January 15, 2020 6:24 am Leave your thoughts
It’s Veganuary right now – and of course, it’s 2020. There’s been much talk of vegan issues already this month, with one issue seemingly creeping up the news agenda. Lots of potential vegans are, it appears, worried about the risk of deficiencies in vegan diets. They’re concerned about how these might arise, what problems they might cause, and how to counteract them.
At Naturally Good Food we believe that it’s possible to have a perfectly healthy vegan diet: one that covers all nutritional bases. However, we also believe that it takes a bit of work to do so. Too many vegans (especially brand-new vegans or time-poor vegans) rely on poor-quality, heavily-processed supermarket alternatives, rather than obtaining their nutrition from essential, raw ingredients. You can eat perfectly happily like the first type of vegan for a time, but in the end, the lack of proper nutrition will catch up with you. It’s these vegans that are most at risk of developing deficiencies – and some of those can be fairly unpleasant.
Let’s take a look, in particular, at the rumoured risk of blindness.
It all began back in 2017, when some rather dubious news outlets pounced upon a story linking veganism and blindness in a patient in France. Other sources were quick to point out the holes in the story – and, as it all calmed down, more moderate voices could be heard. These (for example, http://news.bbc.co.uk/1/hi/health/687996.stm) pointed out that a lack of B12 in a diet can cause sight problems, but that in the case reported on, it was the general poverty of diet that was the problem. As B12 is usually obtained from meat and other animal products, it is possible that vegans may be more at risk of sight problems than meat-eaters – but only vegans who don’t eat a properly balanced diet.
Later news reports then suggested that vegans and vegetarians could have a higher risk of strokes (although a lower risk of heart disease). This research (heavily caveated) was published in the British Medical Journal (see report here https://www.bbc.co.uk/news/health-49579820). Overall, it found that vegans and vegetarians had ten fewer cases of heart disease and three more strokes per 1,000 people compared with meat-eaters. Those on plant-based diets had a 20% higher risk of stroke – and once again, the researchers suggested that this could be linked to low vitamin B12 levels.
The stories have continued to pile up. Some are genuine concerns, while others are clearly driven by a pro-meat-eating agenda. For the vegan movement, even the latter bring a benefit: every rumour, report or concern demands a considered response to set the record straight, while the continual publicity keeps veganism firmly in the spotlight.
People have been eating vegan for decades (and, across the world, for generations), whilst maintaining wonderful health (often, better health than many meat-eaters). If you pay attention to what you eat, and make sure your diet covers all areas, there is no reason why vegans shouldn’t remain in tip-top health.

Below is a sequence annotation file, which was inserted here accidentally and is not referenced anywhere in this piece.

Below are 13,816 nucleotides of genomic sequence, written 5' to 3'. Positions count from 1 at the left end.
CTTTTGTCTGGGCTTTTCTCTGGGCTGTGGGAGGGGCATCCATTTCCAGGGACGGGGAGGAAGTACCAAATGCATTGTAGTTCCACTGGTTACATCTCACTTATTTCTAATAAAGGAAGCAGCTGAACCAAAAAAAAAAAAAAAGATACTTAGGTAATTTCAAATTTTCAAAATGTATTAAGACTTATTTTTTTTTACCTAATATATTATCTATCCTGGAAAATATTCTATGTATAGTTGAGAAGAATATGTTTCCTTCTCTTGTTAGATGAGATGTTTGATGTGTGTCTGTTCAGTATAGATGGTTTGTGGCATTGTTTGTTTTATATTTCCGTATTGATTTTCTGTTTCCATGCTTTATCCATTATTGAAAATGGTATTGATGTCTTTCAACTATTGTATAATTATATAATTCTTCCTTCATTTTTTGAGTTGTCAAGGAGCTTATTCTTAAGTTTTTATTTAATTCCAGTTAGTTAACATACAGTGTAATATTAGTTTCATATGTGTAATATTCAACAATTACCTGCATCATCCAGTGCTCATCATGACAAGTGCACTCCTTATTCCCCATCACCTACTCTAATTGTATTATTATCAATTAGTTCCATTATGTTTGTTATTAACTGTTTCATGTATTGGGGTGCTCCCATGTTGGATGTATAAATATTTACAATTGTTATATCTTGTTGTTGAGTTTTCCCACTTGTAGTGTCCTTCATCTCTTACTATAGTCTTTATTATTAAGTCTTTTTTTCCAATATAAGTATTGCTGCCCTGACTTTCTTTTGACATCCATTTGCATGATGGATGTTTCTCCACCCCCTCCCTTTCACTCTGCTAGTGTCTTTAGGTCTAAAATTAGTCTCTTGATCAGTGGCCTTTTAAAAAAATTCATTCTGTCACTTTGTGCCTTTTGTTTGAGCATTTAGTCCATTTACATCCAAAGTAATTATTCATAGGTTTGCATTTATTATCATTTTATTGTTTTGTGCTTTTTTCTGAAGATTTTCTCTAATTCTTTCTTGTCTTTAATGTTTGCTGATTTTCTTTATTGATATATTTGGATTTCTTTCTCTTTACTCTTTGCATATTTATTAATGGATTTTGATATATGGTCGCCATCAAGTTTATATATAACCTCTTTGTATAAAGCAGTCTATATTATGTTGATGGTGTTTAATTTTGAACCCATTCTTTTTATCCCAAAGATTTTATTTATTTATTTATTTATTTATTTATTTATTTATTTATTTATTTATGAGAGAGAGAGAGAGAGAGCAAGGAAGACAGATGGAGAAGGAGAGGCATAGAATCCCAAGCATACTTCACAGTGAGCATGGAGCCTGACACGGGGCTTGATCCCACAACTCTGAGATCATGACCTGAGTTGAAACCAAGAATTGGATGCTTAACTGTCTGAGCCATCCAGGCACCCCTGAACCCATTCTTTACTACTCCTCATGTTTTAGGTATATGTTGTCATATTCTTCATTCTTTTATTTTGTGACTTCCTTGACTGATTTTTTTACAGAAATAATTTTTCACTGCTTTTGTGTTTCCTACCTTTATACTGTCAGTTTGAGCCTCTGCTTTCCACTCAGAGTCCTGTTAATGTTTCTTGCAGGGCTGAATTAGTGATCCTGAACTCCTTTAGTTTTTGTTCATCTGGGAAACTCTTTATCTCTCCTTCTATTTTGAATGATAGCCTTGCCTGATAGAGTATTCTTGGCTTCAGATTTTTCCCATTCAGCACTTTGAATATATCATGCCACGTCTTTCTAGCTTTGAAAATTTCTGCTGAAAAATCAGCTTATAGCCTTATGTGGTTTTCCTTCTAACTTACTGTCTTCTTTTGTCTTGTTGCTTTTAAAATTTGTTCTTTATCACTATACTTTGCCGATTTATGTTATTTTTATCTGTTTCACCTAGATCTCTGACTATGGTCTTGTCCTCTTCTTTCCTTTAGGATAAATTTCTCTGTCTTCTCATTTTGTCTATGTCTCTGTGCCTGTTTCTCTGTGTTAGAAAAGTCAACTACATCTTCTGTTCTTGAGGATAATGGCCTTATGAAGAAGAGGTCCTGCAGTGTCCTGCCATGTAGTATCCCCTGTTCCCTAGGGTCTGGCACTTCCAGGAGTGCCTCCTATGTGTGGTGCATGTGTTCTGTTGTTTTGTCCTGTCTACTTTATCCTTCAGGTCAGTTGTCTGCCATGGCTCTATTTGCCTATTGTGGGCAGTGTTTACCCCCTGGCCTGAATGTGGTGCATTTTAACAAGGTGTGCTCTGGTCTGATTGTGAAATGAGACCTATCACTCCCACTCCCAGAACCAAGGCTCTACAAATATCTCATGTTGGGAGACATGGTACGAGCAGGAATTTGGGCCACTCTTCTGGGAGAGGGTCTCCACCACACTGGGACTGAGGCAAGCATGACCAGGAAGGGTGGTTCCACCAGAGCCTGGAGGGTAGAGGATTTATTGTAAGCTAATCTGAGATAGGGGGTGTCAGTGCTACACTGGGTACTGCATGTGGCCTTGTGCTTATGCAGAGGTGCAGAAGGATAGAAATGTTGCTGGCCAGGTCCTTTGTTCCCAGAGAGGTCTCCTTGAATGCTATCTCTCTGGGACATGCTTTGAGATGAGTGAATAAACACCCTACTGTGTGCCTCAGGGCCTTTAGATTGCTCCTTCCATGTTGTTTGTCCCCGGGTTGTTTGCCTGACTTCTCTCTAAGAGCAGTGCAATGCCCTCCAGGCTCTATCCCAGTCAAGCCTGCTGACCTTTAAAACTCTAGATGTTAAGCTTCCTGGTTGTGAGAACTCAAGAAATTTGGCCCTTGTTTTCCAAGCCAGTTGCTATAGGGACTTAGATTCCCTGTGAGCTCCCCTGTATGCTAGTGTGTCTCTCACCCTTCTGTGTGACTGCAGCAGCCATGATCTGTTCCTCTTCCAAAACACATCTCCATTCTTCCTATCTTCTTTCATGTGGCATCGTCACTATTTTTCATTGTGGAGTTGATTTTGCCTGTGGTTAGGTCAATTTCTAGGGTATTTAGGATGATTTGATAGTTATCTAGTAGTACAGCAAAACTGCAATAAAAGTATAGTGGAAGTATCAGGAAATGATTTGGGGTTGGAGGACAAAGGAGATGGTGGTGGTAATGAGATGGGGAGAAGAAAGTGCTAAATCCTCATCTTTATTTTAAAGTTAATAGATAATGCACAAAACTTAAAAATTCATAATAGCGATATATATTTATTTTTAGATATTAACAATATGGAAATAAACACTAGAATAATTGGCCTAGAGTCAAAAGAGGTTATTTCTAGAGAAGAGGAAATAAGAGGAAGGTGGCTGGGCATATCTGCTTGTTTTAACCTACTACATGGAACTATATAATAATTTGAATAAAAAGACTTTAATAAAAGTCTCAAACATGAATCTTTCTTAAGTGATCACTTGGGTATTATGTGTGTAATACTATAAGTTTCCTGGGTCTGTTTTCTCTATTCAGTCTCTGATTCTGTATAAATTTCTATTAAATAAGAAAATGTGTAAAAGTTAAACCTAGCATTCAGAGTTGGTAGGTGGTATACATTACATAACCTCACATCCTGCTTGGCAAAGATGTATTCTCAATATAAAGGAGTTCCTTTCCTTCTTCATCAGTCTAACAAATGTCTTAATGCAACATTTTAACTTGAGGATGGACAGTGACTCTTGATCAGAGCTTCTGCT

Here are our top tips for getting enough of three major nutrients in a plant-based diet.
Get enough vitamin B12
Vitamin B12 is the vitamin that helps us maintain healthy blood and nervous systems. It’s easily taken in from meat, fish and dairy products. Vegans need to make sure they’re getting enough from other sources: it can be found in fortified breakfast cereals, fortified soya drinks and yeast extract spreads, and can also be taken as a supplement (at Naturally Good Food, we sell it in the form of fortified Engevita yeast flakes from Marigold, for instance).
Get enough iron
Vegans, like everyone else, need iron to make red blood cells. There’s plenty of iron in non-meat products, but it can be harder to absorb it from these than from animal products. Those not eating meat may therefore need to eat more iron-containing products than other people. Choose wholemeal bread and flour, dried fruits and pulses to get enough of this mineral in a vegan diet.
Get enough choline
There have also been recent suggestions that vegans might not be taking in enough choline, a nutrient that’s essential for brain health. To ensure a proper supply of this, vegans need to eat plenty of broccoli, kale and brassicas, lots of soya products, chickpeas and pulses, quinoa, peanuts, mushrooms and potatoes. It’s probably safe to say that this won’t be too much of a stretch for most people……
A balanced vegan diet is a safe diet
A properly balanced vegan diet covers all the bases. It’s not hard to achieve: you just need to concentrate on proper, wholefood ingredients, and avoid too much processed and junk food. Remember that ‘vegan’ doesn’t, in itself, mean ‘virtuous’, if you see it on a label or menu.
Naturally Good Food has been helping vegans eat well for decades! You can see our full vegan range here. You might like to pay particular attention to our wholefoods section too, with its nutrition-rich brown rices, whole grains and pulses, along with the finest dried fruit, nuts and seeds. Our soy products can be seen here.
Whatever diet you’re following in 2020, it should be as balanced as the date itself!
Tags: B12, brown rice, chickpeas, choline, dried fruit, Engevita, fortified breakfast cereals, fortified soya drinks, grains, iron, Marigold, Nuts, peanuts, Pulses, quinoa, Seeds, soy drinks, soy products, vegan, Veganuary, Wholefoods, wholemeal bread, wholemeal flour, wholewheat flour, yeast extract
This post was written by Yzanne